Several elementary physical models are compatible with step-slip landslide behavior (Table 1). One simple conceptual model, analogous to conventional thinking about earthquake occurrence, features the gradual buildup of strain to the point of sudden brittle failure, producing a sharp displacement step that releases most or all of the accumulated strain; this abrupt release is followed by another static period of gradual strain buildup. This model can produce a series of subequal displacement jumps, separated by long static periods. If strain release is more gradual, a series of asymmetrical jumps with an exponential or diffusive shape can be produced.
Model Displacement rate (dx/dt) Integral (x) Brittle failure Heaviside step function A Exponential k(A–x) A(1–e–kt) Logistic kx(A–x)/A Axi/[xi+(A–xi)e–kt] Diffusive c(k/t)3/2e–k/t A∙Erfc[(k/t)1/2] Simple critical
k(Lc–Lt), for Lt≤Lc A (numerical integration) x. Position; t. time; k. rate or time constant; A. step size; c. constant; Lt. instantaneous water level; Lc. critical water level (constant).
Table 1. Some elementary models for landslide step displacement
Alternatively, a logistic model curve is compatible with steady strain buildup to a point of failure, but with the subsequent displacement rate being instantaneously proportional to the amount of remaining strain. This produces a symmetrical S-shaped curve (Fig. 4).
Figure 4. Graphs of simple functions (Table 1) that produce step-like displacements. The rate constant k was taken as unity for the exponential and logistic functions, but ten times larger for the diffusion function.
Worldwide, many landslides are known to occur immediately after periods of heavy rain. Such rain produces an asymmetrical hydrograph known to exist in both surface streams and shallow groundwater, as seen in springs, and is most realistically modeled by the diffusion hydrograph (Criss and Winston, 2008, 2003). Similar shapes have been argued to resemble the width of monitored landslide cracks, but in the TGR, several studies show that crack widths do not resemble the displacement of the main slide mass.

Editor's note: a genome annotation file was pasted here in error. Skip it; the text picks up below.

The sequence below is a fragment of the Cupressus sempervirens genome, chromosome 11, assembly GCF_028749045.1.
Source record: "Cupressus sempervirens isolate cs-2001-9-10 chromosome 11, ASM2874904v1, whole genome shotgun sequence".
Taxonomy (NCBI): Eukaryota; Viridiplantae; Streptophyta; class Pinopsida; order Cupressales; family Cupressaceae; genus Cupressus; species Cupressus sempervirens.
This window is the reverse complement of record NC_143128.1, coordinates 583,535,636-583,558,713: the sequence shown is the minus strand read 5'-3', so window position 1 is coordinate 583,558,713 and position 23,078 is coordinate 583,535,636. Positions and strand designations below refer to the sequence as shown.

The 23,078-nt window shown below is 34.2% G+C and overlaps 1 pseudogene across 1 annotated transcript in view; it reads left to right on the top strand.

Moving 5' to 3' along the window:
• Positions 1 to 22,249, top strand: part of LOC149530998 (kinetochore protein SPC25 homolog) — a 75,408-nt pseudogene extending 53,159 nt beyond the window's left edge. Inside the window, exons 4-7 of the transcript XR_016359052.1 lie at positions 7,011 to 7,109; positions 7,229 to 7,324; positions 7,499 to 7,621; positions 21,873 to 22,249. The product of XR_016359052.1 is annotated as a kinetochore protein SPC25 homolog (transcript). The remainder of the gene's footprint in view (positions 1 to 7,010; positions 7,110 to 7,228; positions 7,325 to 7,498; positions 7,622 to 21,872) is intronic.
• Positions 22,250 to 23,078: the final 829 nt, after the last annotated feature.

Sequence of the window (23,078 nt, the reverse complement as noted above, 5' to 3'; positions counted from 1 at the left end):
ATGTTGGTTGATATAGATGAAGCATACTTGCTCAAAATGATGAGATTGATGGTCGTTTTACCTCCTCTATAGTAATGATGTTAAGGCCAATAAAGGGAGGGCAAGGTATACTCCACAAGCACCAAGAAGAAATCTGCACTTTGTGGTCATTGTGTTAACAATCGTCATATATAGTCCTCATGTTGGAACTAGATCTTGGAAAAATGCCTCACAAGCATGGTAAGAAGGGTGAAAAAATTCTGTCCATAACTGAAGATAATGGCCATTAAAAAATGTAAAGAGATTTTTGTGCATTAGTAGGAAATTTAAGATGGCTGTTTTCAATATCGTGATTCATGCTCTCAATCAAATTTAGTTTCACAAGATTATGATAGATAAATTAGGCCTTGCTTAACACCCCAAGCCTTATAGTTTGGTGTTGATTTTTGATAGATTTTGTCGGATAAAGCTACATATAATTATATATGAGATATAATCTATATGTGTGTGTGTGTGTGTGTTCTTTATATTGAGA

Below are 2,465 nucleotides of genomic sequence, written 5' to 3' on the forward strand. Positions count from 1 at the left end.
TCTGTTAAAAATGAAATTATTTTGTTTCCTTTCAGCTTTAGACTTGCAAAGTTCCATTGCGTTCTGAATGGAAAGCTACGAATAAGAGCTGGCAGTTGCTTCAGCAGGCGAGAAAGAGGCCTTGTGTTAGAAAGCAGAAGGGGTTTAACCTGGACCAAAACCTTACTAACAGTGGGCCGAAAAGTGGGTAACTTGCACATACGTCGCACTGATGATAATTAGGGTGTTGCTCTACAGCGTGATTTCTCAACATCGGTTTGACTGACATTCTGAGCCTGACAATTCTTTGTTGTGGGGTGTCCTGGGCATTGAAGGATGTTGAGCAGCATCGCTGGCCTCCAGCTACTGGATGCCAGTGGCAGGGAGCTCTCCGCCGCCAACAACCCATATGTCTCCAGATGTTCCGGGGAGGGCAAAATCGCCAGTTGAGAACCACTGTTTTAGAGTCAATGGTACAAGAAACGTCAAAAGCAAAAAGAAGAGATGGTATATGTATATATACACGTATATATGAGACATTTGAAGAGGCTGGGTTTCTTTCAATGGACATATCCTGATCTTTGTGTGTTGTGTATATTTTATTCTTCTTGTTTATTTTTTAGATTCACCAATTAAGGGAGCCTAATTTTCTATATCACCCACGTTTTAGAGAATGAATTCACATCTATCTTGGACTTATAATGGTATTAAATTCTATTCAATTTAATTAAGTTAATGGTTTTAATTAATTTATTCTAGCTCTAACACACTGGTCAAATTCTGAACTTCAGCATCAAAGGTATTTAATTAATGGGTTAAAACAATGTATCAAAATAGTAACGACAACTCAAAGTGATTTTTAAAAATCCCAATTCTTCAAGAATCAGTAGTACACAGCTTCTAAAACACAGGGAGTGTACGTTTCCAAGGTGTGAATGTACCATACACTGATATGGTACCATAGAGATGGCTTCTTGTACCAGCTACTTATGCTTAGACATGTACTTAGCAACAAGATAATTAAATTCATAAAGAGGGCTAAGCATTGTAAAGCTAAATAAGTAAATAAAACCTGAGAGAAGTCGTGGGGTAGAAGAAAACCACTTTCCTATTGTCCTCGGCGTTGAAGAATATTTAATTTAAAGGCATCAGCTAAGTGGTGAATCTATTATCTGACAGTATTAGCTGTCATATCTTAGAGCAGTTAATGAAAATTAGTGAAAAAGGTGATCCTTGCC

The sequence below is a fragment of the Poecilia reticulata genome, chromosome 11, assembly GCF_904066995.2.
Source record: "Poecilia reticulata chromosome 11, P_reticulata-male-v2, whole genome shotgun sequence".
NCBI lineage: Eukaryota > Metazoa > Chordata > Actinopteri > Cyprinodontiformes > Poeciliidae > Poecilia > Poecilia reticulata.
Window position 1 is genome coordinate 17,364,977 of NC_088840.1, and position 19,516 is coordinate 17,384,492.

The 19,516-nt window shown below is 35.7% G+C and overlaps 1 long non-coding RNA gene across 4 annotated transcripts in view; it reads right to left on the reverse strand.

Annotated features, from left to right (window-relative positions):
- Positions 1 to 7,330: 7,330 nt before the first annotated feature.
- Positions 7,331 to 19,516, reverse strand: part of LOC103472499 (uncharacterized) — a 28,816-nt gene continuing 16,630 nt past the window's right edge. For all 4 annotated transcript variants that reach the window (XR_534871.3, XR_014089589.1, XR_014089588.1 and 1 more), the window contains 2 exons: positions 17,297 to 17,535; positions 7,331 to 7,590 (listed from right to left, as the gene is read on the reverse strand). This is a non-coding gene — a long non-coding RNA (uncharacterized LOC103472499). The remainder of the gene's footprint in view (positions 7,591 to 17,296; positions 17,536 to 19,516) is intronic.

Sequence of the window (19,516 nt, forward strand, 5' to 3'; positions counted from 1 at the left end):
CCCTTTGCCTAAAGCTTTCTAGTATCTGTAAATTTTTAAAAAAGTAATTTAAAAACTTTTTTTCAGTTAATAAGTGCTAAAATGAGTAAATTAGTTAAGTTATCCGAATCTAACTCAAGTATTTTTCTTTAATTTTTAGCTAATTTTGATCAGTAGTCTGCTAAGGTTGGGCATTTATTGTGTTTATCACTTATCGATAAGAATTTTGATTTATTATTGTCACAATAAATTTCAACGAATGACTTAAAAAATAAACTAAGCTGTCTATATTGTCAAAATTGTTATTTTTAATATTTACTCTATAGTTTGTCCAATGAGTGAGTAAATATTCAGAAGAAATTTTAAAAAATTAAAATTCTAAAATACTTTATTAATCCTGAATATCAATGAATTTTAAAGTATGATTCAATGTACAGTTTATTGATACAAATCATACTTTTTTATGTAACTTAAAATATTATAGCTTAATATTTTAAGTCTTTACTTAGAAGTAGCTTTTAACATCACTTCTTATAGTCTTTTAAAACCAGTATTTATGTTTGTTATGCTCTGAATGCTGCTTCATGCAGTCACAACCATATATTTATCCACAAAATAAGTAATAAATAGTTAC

An extremely simple model is that falling reservoir levels cause the landslide and its included groundwater to progressively lose lateral support. Failure ensues when the reservoir falls to a critical level, with the subsequent displacement rate being proportional to the depth of the reservoir below that critical level, as discussed below.
As discussed above, daily monitoring data for Baijiabao Landslide show that movement in 2018 initiated when the TGR fell below 153 m, and mostly terminated when the reservoir rose nearly back to that level (Fig. 3). The smooth, continuous displacement record (Fig. 3) is incompatible with sudden brittle failure but is compatible with "critical level" models. The correspondence of the 2018 maximum displacement rate with the minimum 2018 TGR level (Fig. 3), and the variability of step size from year to year (Fig. 1), also support critical level models.
The simplest mathematical form for a critical level model assumes that the displacement rate dx/dt is zero when the observed, instantaneous water level Lt is above a constant critical level Lc. However, when Lt is lower than Lc, dx/dt is directly proportional to their difference. Thus
This model is easily calibrated with monitoring data for any given site, which reveal logical choices for Lc on inspection. The rate constant k is a simple scaling factor with units of inverse time, and is easily calibrated for any given site by requiring that the total model displacement over an interval of interest matches the actual total displacement. A simple spreadsheet can then be used to evaluate these equations for any real or hypothetical reservoir level record, for example, by calculating the predicted displacements for each of a series of daily time steps, then conducting a running sum.